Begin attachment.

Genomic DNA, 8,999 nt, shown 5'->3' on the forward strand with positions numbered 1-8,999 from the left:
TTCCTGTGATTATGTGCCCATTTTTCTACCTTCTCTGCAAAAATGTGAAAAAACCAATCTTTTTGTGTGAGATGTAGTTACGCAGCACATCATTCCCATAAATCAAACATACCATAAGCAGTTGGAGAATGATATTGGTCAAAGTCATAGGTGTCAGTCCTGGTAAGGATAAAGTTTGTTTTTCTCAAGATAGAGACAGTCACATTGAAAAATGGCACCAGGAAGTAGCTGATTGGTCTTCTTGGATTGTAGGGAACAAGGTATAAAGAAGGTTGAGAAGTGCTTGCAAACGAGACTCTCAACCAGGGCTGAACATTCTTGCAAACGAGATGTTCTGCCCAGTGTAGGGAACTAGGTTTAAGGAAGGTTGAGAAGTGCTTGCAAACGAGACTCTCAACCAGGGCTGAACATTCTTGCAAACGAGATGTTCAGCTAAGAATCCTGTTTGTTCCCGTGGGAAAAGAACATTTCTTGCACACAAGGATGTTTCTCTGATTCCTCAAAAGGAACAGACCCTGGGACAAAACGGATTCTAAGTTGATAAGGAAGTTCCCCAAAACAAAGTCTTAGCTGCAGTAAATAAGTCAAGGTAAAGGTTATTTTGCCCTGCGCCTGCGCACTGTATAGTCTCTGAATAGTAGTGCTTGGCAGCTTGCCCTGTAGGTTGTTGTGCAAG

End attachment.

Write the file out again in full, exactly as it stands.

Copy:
Genomic DNA, 8,999 nt, shown 5'->3' on the forward strand with positions numbered 1-8,999 from the left:
TTCCTGTGATTATGTGCCCATTTTTCTACCTTCTCTGCAAAAATGTGAAAAAACCAATCTTTTTGTGTGAGATGTAGTTACGCAGCACATCATTCCCATAAATCAAACATACCATAAGCAGTTGGAGAATGATATTGGTCAAAGTCATAGGTGTCAGTCCTGGTAAGGATAAAGTTTGTTTTTCTCAAGATAGAGACAGTCACATTGAAAAATGGCACCAGGAAGTAGCTGATTGGTCTTCTTGGATTGTAGGGAACAAGGTATAAAGAAGGTTGAGAAGTGCTTGCAAACGAGACTCTCAACCAGGGCTGAACATTCTTGCAAACGAGATGTTCTGCCCAGTGTAGGGAACTAGGTTTAAGGAAGGTTGAGAAGTGCTTGCAAACGAGACTCTCAACCAGGGCTGAACATTCTTGCAAACGAGATGTTCAGCTAAGAATCCTGTTTGTTCCCGTGGGAAAAGAACATTTCTTGCACACAAGGATGTTTCTCTGATTCCTCAAAAGGAACAGACCCTGGGACAAAACGGATTCTAAGTTGATAAGGAAGTTCCCCAAAACAAAGTCTTAGCTGCAGTAAATAAGTCAAGGTAAAGGTTATTTTGCCCTGCGCCTGCGCACTGTATAGTCTCTGAATAGTAGTGCTTGGCAGCTTGCCCTGTAGGTTGTTGTGCAAG